stock of abstract ideas which exceed what is actually ˜out there™ in the
world: ˜general Ideas™, he admits, ˜are Fictions and Contrivances of the
Mind™, which, though of some practical use as a kind of representational
shorthand, ˜are marks of our Imperfection™.±
To Berkeley, as well as to Hume after him, Locke™s discomfort with
the question of abstraction was symptomatic of a deeper inconsistency
in his thought regarding human knowledge, and in particular his failure
to take corpuscularianism to its logical conclusion: namely, that all our
knowledge is con¬ned to particulars. Abstract ideas, then, are not the
result of words being made the signs of general ideas (since there are no
such things as irreducibly general ideas). Instead, ˜an idea, which consid-
ered in itself is particular, becomes general, by being made to represent
or stand for all other particular ideas of the same sort™.± Abstraction is
an entirely nominal affair. For Berkeley, it is impossible to conceive of
something without the sensation of it: therefore, as all our sensations are
representations, it is also quite impossible for us to frame a coherent no-
tion of ˜things-as-they-are™ as distinct from ˜things-as-appearances™. From
this it follows, not that we are disconnected from the real world, as in
Locke, but that the ˜real world™ just is a world of appearances. Objects are
entirely phenomenal: ˜Their esse is percepi, nor is it possible they should
have any existence, out of the minds of thinking beings which perceive
them.™° For Berkeley, then, the impossibility of abstracting single, gen-
eral qualities from a qualitatively mixed objective world demonstrates
the error of supposing that that world has a material foundation, and
shows the dichotomy between Locke™s so-called primary (inherent) and
secondary (mind-dependent) qualities in objects to be a false one.
Berkeley™s argument is underwritten by a providential epistemology
whereby the veracity of perception is ultimately guaranteed by God, a
˜spirit in¬nitely wise, good and powerful™.± This, however, was insuf¬cient
for Hume, for whom the rejection of Lockean abstraction meant the
forfeiture of important concepts such as those of identity, substance, and
causation. In particular, this last idea, in the scienti¬c form of ˜necessary
±±±
Hazlitt™s immanent idealism
connexion™, is undermined by the principle “ to which both Hume and
Berkeley subscribe “ ˜that all ideas are copy™d from impressions™. There is no
impression conveyed by the senses which can give rise to such an idea:

It must, therefore, be deriv™d from some internal impression, or impression
of re¬‚exion [. . .]. This therefore is the essence of necessity. Upon the whole,
necessity is something, that exists in the mind, not in objects; nor is it possible
for us ever to form the most distant idea of it, consider™d as a quality in bodies.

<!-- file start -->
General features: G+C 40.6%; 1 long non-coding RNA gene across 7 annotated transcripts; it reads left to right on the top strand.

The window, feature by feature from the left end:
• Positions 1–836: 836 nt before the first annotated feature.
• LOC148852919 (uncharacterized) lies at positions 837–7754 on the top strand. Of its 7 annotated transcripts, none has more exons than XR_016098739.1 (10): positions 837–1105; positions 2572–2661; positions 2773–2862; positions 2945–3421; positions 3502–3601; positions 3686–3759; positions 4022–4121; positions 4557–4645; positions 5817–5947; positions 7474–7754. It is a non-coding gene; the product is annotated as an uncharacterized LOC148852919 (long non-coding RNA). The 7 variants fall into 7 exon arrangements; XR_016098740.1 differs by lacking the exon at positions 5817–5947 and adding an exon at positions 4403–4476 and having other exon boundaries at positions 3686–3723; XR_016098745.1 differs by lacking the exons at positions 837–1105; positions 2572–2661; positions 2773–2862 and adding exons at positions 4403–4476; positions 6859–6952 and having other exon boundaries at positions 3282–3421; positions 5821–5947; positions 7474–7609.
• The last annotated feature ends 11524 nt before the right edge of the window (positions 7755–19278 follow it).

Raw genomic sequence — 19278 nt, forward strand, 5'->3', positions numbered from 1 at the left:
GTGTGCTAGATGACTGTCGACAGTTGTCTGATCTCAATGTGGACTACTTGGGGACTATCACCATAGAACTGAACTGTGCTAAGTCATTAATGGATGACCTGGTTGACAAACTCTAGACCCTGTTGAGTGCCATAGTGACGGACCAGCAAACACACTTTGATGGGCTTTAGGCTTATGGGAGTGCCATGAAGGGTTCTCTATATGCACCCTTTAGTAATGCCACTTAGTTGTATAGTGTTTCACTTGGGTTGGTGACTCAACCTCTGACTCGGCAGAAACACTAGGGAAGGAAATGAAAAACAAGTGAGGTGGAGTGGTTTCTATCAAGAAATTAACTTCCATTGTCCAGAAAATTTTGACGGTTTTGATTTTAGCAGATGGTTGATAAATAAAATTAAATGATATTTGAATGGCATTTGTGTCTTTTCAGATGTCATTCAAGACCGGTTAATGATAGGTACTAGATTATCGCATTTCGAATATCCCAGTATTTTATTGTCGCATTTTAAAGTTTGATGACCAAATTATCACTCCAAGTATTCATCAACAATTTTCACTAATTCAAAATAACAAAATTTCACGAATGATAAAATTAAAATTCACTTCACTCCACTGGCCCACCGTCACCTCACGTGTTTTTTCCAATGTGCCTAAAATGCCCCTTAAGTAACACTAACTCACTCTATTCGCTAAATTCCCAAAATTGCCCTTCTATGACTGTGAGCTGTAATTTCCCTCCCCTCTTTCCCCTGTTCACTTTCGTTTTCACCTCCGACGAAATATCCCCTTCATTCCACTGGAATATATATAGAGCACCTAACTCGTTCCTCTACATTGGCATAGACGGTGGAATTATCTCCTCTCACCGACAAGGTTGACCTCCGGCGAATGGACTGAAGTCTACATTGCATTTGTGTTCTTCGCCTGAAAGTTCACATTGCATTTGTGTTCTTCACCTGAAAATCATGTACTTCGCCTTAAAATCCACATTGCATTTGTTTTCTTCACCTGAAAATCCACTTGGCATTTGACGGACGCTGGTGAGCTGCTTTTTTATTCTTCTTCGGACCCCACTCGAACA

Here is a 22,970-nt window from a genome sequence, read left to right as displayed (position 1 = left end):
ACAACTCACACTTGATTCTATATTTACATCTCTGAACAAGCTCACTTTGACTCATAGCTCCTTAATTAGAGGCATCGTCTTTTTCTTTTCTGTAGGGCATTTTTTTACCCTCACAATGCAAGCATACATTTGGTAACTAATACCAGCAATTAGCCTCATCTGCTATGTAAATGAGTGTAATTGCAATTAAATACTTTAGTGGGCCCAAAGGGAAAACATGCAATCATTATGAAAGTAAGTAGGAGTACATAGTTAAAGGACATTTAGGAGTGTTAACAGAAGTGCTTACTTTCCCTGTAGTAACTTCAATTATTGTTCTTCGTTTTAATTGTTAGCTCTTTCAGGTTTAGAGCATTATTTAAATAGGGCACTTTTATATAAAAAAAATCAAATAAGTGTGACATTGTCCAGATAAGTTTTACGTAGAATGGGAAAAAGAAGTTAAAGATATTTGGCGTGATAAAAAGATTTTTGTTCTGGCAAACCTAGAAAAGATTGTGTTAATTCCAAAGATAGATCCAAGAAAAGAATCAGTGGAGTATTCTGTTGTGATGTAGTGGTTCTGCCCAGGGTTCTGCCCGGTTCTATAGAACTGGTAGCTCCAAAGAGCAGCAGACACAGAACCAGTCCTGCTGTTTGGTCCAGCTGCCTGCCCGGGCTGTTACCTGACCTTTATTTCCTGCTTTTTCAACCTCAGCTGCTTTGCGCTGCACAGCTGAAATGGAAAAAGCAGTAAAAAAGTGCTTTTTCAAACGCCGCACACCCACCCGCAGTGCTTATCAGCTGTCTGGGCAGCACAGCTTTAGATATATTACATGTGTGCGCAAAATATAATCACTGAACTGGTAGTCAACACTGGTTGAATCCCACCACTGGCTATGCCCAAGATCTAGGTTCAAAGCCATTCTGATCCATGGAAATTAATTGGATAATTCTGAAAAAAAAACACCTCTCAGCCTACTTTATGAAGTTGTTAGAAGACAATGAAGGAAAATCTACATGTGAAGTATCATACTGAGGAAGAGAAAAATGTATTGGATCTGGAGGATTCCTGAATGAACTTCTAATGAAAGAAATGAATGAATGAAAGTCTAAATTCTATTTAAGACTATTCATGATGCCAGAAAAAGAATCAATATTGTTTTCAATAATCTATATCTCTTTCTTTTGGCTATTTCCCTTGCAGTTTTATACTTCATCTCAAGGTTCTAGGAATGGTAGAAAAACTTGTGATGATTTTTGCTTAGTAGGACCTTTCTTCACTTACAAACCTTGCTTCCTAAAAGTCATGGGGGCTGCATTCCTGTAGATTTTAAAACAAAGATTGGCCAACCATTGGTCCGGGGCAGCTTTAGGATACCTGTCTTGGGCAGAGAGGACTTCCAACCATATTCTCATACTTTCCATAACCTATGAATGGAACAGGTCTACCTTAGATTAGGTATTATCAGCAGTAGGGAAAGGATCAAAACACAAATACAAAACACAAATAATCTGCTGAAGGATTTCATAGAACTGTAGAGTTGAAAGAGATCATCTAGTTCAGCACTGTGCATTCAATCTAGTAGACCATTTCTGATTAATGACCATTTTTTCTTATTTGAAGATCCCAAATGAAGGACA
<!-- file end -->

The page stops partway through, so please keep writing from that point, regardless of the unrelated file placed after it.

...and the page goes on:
Either we have no idea of necessity, or necessity is nothing but that determination
of the thought to pass from causes to effects and from effects to causes, according
to their experienc™d union.

For Hume, if all knowledge is con¬ned to impressions, and the con-
nection of these is a contingent affair of association, then the concept of
necessity itself must be a creation of the imagination: the human mind,
somehow, projects these qualities onto the object. As he notes soon after:
˜ ™Tis a common observation, that the mind has a great propensity to
spread itself on external objects, and to conjoin with them any internal
impressions, which they occasion™, adding that ˜the same propensity is
the reason, why we suppose necessity and power to lie in the objects
we consider, not in our mind, that considers them [. . .]™. As a result,
moreover, the concept of necessary obligation or absolute moral law,
cognizable by reason, all but vanishes. Moral judgements are funda-
mentally judgements of utility, and moral approval or disapproval, just
like aesthetic response, is an internal movement of sympathetic pleasure
or displeasure based upon this principle. Even justice is ˜a moral virtue,
merely because it has that tendency to the good of mankind [. . .]™.µ
It was against this background that the issue of abstraction came to
Hazlitt™s attention as informing some of the principal problems in moral
philosophy, as well as epistemology. But while Berkeley and Hume had
agreed, contra Locke, that this was a nominal matter, Hazlitt, in what he
considered to be his great discovery, took another tack: all ideas were
abstract. They had to be, he claimed, given that nature was in¬nitely di-
visible, and the mind was a ¬nite entity. He accepted the corpuscularian
view of nature, but denied that it applied to perception: all our percep-